The House of Representatives delivered its second impeachment of Trump a week after the insurrection, citing how Trump’s statements “encouraged and foreseeably resulted in lawless action at the Capitol.” Ten Republicans joined Democrats in impeaching Trump, making it the most bipartisan impeachment and the first time a president has been impeached twice.
His trial is set to start Feb. 8, Senate Majority Leader Chuck Schumer announced Friday.
Trump, whose initial comments on the attack reiterated his claims of a stolen election and led to a ban of his accounts on most social media platforms, has since condemned the violence.
Stephen Craig, a UF political science professor who specializes in public opinion, sees party switches after the Capitol riot and a second impeachment as symptoms of internal divisions within the Republican Party — those favoring the party’s traditional values versus Trump’s devout supporters. It’s a battle that could push some to abstain from a party affiliation entirely, he said.
“No party affiliation can be considered a halfway house for Republicans who have become disaffected with what the political party has come under Trump,” he said.
What these party switchers mean for the Republican Party in the long term isn’t clear, Craig said. It’s uncertain if a larger party switch could be coming or if some Republicans will wait in NPA purgatory until the party sorts itself out.
“We're gonna have to wait till the smoke clears,” he said.
Ed Braddy, chairman of the Alachua County Republican Party, said he fears losing the 205 Republicans will cause a downward trend in the party’s plans for the next election. He believes voters shouldn’t judge the entire party on the actions of a few rioters.
“You saw the action of probably fewer than 1,000, maybe fewer than 500,” he said.
Federal authorities believe roughly 800 people stormed the Capitol, The Washington Post reported Saturday.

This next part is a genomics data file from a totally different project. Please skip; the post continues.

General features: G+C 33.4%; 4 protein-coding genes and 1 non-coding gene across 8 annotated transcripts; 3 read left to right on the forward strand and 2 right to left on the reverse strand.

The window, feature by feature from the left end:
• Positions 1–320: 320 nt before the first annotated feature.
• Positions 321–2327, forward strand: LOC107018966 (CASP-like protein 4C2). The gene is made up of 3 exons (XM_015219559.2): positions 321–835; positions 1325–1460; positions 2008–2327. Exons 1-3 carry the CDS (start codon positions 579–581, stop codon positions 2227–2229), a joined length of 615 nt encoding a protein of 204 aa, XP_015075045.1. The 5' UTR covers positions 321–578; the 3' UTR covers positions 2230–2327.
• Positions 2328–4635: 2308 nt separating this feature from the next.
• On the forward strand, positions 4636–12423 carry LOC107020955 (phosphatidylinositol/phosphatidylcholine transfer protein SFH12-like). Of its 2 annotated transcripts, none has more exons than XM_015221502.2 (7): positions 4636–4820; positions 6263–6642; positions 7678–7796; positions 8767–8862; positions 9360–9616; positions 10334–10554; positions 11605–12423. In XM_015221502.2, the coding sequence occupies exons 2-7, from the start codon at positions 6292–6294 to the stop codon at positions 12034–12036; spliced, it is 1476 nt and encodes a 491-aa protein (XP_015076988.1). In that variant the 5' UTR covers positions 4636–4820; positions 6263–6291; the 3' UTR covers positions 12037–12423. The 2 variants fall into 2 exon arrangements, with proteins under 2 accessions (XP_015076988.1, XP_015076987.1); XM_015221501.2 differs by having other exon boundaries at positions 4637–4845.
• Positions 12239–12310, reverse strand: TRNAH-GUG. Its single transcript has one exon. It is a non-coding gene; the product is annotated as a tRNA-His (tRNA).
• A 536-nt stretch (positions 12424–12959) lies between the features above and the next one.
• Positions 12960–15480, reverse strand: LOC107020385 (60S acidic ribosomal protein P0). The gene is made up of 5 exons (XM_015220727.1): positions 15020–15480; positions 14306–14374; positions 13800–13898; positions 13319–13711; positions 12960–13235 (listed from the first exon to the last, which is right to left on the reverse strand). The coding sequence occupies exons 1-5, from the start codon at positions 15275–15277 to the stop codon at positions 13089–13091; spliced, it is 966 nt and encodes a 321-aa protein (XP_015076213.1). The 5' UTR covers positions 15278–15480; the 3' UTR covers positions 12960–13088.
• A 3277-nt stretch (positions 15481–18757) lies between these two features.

Braddy condemned the Capitol riots as “unsettling” and “unlawful” but hopes Trump supporters will keep their energy with the party to help win seats in the 2022 midterm elections.
Some Republicans may be leaving because of Trump’s makeover of the party, but others could be leaving because it didn’t change enough, Braddy said.
“Someone might leave the party because they believe the party is not Trump-like enough,” he said. “The other mindset is that the party has become too Trump-like.”
While Trump caused some to leave the party, Carter Mermer, president of UF’s Turning Point USA chapter, believes the GOP can survive beyond him. Turning Point USA is a conservative nonprofit that caused controversy at UF in 2019 by hosting Turning Point founder Charlie Kirk.
“Trump was the face of the Republican Party, but he’s not the Republican Party,” said Mermer, a 22-year-old UF business administration senior. “The conservative movement is going to change and adapt over time.”
Mermer said those who sympathized with the Republican Party before Trump should give it another chance.
“If people want to come back to the Republican party, that’s good,” Mermer said.
He just wants them to make up their minds.
Contact Corbin Bolies, Lianna Hubbard and Kevin Maher at email@example.com, firstname.lastname@example.org and email@example.com. Follow them on Twitter @CorbinBolies, @HubbardLianna and @kevinmaheruf.
Lianna Hubbard is a reporter for The Alligator’s Investigative Team. The UF women’s study major began as a freelance reporter three years ago. She founded her community college’s award-winning newspaper before beginning at The Independent Florida Alligator. See an issue in your community or a story at UF? Send tips to her Twitter.
Kevin Maher is a senior at the University of Florida and an investigative news assistant at The Alligator. He's also an impartial fan of "the greatest basketball team on the planet," the Los Angeles Lakers.